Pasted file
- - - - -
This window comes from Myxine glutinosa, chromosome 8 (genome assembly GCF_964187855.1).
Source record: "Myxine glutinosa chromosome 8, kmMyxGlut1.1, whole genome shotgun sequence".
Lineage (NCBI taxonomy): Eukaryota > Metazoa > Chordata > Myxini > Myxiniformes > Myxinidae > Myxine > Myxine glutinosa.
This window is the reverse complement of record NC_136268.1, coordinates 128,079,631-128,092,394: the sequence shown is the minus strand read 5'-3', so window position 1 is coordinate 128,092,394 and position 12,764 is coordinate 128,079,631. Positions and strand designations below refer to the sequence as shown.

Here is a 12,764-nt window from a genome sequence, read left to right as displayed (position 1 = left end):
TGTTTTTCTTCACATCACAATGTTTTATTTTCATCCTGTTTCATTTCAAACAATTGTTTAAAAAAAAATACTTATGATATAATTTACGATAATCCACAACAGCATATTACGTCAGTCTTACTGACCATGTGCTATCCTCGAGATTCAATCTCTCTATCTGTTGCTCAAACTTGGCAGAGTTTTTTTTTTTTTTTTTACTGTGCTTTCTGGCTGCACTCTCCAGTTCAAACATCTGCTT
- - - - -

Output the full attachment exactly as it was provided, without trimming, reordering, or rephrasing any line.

This window comes from Myxine glutinosa, chromosome 8 (genome assembly GCF_964187855.1).
Source record: "Myxine glutinosa chromosome 8, kmMyxGlut1.1, whole genome shotgun sequence".
Lineage (NCBI taxonomy): Eukaryota > Metazoa > Chordata > Myxini > Myxiniformes > Myxinidae > Myxine > Myxine glutinosa.
This window is the reverse complement of record NC_136268.1, coordinates 128,079,631-128,092,394: the sequence shown is the minus strand read 5'-3', so window position 1 is coordinate 128,092,394 and position 12,764 is coordinate 128,079,631. Positions and strand designations below refer to the sequence as shown.

Here is a 12,764-nt window from a genome sequence, read left to right as displayed (position 1 = left end):
TGTTTTTCTTCACATCACAATGTTTTATTTTCATCCTGTTTCATTTCAAACAATTGTTTAAAAAAAAATACTTATGATATAATTTACGATAATCCACAACAGCATATTACGTCAGTCTTACTGACCATGTGCTATCCTCGAGATTCAATCTCTCTATCTGTTGCTCAAACTTGGCAGAGTTTTTTTTTTTTTTTTTACTGTGCTTTCTGGCTGCACTCTCCAGTTCAAACATCTGCTT